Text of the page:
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An ostracized young boy named Bastian who loves to read steals a magical book which claims to have No Ending. In it is the story of an otherworldly Magical Native American boy named Atreyu on a quest to save a Magical Land from vanishing. As Bastian reads more and more of the story, he finds that the book seems to be aware of him. Eventually, it is revealed that the magical land within the book is actually another dimension encompassing all of human imagination, and only a human with creative ideas can save it.

Michael Ende's novel The Neverending Story spawned three movies. The first one was very well received (except by, among others, Ende himself, who sued unsuccessfully to have the name changed because he disliked it so much and had his name taken out of the writing credits), the second less so, and the third is deeply unpopular. The first movie was based on the first half of the book and the second (rather more loosely) on the second half, while the third was not based on it at all apart from having the Old Man of Wandering Mountain show up.

  • The Neverending Story (1984)
  • The Neverending Story II: The Next Chapter (1991)
  • The Neverending Story III: Escape from Fantasia (1995)

The movies provide examples of:

  Rockbiter: They look like good, strong hands, don't they?

 Atreyu: What is the Nothing?

Gmork: It's the emptiness that's left. It's like a despair, destroying this world. And I have been trying to help it.

Atreyu: But why?

Gmork: Because people who have no hopes are easy to control. And whoever has control has the power.

  • Heroic BSOD: Rock Biter.
  • Idiot Ball: Bastian seems to be clutching the idiot ball for dear life in the sequel, in for no other reason is how easily he's manipulated by the villain. You'd think he'd be less inclined to make wishes, particularly for such reasons, when the self-professed villain and her bird-boy lackey (who he should be able to notice is working for the villain) both keep insisting he make wishes. Not only that, he accepts magical (possibly boobytrapped) gifts from her and despite knowing and having far more reason to trust Atreyu than her, for some reason continues act like Atreyu is some kind of idiot when he insists the villain shouldn't be trusted.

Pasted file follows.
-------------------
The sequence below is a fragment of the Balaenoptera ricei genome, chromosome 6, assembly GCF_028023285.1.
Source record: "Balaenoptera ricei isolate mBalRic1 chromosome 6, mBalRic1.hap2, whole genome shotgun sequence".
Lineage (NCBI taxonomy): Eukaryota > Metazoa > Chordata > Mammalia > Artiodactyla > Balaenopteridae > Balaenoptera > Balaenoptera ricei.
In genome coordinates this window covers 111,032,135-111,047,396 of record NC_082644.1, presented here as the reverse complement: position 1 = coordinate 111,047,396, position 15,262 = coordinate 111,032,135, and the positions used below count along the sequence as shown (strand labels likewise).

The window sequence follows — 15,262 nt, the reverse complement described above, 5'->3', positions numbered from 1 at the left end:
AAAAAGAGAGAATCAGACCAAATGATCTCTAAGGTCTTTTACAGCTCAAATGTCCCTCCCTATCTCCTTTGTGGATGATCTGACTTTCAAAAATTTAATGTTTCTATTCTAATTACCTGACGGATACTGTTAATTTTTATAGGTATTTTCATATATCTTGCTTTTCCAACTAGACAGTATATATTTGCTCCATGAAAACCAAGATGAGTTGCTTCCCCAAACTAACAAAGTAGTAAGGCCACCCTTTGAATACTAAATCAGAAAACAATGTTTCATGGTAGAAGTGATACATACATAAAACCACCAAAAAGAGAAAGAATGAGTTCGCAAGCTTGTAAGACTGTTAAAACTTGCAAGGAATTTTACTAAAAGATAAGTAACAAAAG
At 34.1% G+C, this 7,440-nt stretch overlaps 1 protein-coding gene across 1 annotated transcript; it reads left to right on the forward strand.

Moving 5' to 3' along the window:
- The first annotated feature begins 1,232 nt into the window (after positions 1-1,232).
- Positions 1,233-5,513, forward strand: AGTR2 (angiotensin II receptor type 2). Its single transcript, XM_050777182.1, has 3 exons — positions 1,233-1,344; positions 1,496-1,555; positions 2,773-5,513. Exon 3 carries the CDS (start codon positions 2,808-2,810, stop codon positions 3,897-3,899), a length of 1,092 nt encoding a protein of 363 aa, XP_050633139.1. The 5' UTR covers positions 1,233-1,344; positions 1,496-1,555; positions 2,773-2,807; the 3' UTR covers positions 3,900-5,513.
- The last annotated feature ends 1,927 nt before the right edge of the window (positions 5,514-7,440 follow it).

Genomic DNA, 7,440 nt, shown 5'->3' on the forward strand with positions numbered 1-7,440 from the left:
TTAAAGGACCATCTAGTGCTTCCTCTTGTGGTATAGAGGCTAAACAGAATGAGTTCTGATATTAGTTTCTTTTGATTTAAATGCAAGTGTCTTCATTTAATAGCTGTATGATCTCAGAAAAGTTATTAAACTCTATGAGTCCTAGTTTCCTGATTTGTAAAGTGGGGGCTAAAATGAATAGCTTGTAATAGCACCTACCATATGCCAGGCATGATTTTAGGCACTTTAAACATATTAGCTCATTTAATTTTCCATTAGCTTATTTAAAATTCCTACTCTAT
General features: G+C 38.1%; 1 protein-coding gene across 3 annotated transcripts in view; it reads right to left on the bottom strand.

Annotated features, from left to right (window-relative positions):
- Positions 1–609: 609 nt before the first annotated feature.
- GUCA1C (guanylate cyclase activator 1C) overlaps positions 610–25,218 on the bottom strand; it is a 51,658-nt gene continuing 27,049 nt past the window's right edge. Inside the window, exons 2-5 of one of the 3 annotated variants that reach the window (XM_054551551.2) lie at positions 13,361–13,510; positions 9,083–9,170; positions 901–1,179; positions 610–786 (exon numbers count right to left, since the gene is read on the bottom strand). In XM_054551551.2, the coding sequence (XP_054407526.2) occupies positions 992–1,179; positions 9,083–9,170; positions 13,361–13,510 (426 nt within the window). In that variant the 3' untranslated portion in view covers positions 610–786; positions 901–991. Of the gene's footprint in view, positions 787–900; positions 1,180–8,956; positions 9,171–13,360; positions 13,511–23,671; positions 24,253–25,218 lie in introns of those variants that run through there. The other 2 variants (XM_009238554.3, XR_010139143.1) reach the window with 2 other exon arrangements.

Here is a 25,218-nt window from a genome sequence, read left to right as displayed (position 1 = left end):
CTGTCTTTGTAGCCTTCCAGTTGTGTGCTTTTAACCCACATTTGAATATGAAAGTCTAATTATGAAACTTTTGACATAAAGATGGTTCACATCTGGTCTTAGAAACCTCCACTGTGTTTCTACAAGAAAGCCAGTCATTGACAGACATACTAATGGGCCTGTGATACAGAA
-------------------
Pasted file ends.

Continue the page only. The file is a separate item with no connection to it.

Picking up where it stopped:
• Informed Ability: Atreyu, despite being described as a great warrior in the first film and even killing the monster with a shard of rock, is easily murdered by Bastian in the 2nd.
  • Jerk Jock: Slip (played by Jack Black) in the third movie.
  • Just Eat Gilligan: In the third movie, Bastian asks a perfectly reasonable question, "Why can't I just wish the problem was solved?" the empress says no, because the characters lost would not be returned. Bastian then asks "Why can't I just wish them back?" the empress simply responds with "No." Bastian has to go through the entire movie premise just because the empress just didn't feel like it.
  • Loads and Loads of Roles: In the first movie, Oppenheimer is not only Falkor, but also Gmork, Rockbiter and the narrator.
  • Magic Librarian: Mr. Koreander is depicted this way in the second and third films.
  • Narrator: The first film suddenly sprouts a narrator only at the very, very end. It would be all too easy to construct a lofty critical reason for this, such as, "It's to emphasize thematically that the real story is only beginning etc..." but in all likelihood it was just because of earlier scenes being cut or a sloppy mistake in the film's writing or editing.
  • No Fourth Wall: The Childlike Empress explicitly tells that others have been following Bastian through his experiences, like he had been following Atreyu.
  • Nothing Is Scarier: Literally.
  • Only the Worthy May Pass: Double Subversion - Atreyu isn't worthy to make it past the sphinxes, but makes it through anyway.
    • Averted in the book: the Gnomic studying the gates can find no discernible pattern as to who passes the Sphinxes and who gets caught by the riddle-beams.
      • According to Occam's Razor, the Sphinxes might simply be judging whoever can haul ass the quickest.
  • Pals with Jesus: In the movie Bastian got to ride Falcor in the real world to chase some bullies.
  • "Reading Is Cool" Aesop
  • Shaky POV Cam: Gmork was shot in this style.
  • Stuffed Into a Trashcan: Dumpsters are trashcans too.
  • Swiss Army Tears: The second movie ending.
  • That's No Moon: Morla is originally perceived by Atreyu as a hill of some sort.
  • Totally Radical: The third movie has Nicole saying that Bastian's hairstyle is so "Un".
  • Villainous BSOD: Xayide meets her demise when Bastian wishes she had a heart. Considering all the destruction and pain she'd caused, it's little wonder this did her in.
  • We All Live in America: At least the original German versions of the movies (let alone the books) base the story in Germany. How come Bastian's hometown does nothing to not look like a US city then?
    • Stargate City: It's not a US city; the movies were filmed in Vancouver.
  • Who Names Their Kid "Dude"?: This is more like, "Who Named Their Mother Moon Child?"
    • The live action series Tales from the Neverending Story goes with the "Moon Child was inspired by Bastian's mother's name" idea from the movie (despite being yet another Alternate Continuity), but clarifies that his mom's actual name was Selene (after the Greek moon goddess).
  • Wishplosion: The end of the second movie.
  • World-Healing Wave
  • You Would Do the Same For Me
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